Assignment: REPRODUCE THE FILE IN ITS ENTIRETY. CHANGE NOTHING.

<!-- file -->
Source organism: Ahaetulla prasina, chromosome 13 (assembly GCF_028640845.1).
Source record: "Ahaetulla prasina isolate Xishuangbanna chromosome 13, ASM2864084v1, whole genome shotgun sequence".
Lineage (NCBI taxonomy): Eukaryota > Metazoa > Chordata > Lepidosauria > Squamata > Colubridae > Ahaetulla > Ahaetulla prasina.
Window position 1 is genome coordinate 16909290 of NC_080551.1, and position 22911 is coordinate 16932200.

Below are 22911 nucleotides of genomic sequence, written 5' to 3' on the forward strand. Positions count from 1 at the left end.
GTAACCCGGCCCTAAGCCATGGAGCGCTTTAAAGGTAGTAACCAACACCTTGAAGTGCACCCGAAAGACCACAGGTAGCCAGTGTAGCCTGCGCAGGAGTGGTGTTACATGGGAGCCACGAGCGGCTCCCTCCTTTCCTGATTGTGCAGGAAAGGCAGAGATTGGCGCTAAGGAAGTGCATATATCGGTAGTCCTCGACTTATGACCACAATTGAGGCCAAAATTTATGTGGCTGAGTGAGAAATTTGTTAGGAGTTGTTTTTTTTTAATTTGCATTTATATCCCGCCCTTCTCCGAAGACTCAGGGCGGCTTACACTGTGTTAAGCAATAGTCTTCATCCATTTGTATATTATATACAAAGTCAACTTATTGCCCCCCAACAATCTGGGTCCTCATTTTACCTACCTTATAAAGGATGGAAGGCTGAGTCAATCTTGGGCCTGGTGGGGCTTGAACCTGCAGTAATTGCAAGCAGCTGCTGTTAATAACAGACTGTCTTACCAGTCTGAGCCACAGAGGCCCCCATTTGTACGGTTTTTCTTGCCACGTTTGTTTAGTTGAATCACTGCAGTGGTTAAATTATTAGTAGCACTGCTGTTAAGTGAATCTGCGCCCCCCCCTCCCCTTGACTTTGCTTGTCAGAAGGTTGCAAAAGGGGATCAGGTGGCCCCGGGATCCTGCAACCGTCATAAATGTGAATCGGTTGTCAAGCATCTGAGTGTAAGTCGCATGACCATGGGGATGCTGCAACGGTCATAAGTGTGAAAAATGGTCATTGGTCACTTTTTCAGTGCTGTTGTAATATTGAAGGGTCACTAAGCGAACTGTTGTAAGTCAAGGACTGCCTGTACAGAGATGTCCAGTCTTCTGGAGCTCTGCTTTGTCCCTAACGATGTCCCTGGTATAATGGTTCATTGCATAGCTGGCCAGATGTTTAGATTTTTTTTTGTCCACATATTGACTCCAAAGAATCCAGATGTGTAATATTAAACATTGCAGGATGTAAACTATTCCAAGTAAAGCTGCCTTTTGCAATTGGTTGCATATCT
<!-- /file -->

Source organism: Ahaetulla prasina, chromosome 13 (assembly GCF_028640845.1).
Source record: "Ahaetulla prasina isolate Xishuangbanna chromosome 13, ASM2864084v1, whole genome shotgun sequence".
Lineage (NCBI taxonomy): Eukaryota > Metazoa > Chordata > Lepidosauria > Squamata > Colubridae > Ahaetulla > Ahaetulla prasina.
Window position 1 is genome coordinate 16909290 of NC_080551.1, and position 22911 is coordinate 16932200.

Below are 22911 nucleotides of genomic sequence, written 5' to 3' on the forward strand. Positions count from 1 at the left end.
GTAACCCGGCCCTAAGCCATGGAGCGCTTTAAAGGTAGTAACCAACACCTTGAAGTGCACCCGAAAGACCACAGGTAGCCAGTGTAGCCTGCGCAGGAGTGGTGTTACATGGGAGCCACGAGCGGCTCCCTCCTTTCCTGATTGTGCAGGAAAGGCAGAGATTGGCGCTAAGGAAGTGCATATATCGGTAGTCCTCGACTTATGACCACAATTGAGGCCAAAATTTATGTGGCTGAGTGAGAAATTTGTTAGGAGTTGTTTTTTTTTAATTTGCATTTATATCCCGCCCTTCTCCGAAGACTCAGGGCGGCTTACACTGTGTTAAGCAATAGTCTTCATCCATTTGTATATTATATACAAAGTCAACTTATTGCCCCCCAACAATCTGGGTCCTCATTTTACCTACCTTATAAAGGATGGAAGGCTGAGTCAATCTTGGGCCTGGTGGGGCTTGAACCTGCAGTAATTGCAAGCAGCTGCTGTTAATAACAGACTGTCTTACCAGTCTGAGCCACAGAGGCCCCCATTTGTACGGTTTTTCTTGCCACGTTTGTTTAGTTGAATCACTGCAGTGGTTAAATTATTAGTAGCACTGCTGTTAAGTGAATCTGCGCCCCCCCCTCCCCTTGACTTTGCTTGTCAGAAGGTTGCAAAAGGGGATCAGGTGGCCCCGGGATCCTGCAACCGTCATAAATGTGAATCGGTTGTCAAGCATCTGAGTGTAAGTCGCATGACCATGGGGATGCTGCAACGGTCATAAGTGTGAAAAATGGTCATTGGTCACTTTTTCAGTGCTGTTGTAATATTGAAGGGTCACTAAGCGAACTGTTGTAAGTCAAGGACTGCCTGTACAGAGATGTCCAGTCTTCTGGAGCTCTGCTTTGTCCCTAACGATGTCCCTGGTATAATGGTTCATTGCATAGCTGGCCAGATGTTTAGATTTTTTTTTGTCCACATATTGACTCCAAAGAATCCAGATGTGTAATATTAAACATTGCAGGATGTAAACTATTCCAAGTAAAGCTGCCTTTTGCAATTGGTTGCATATCT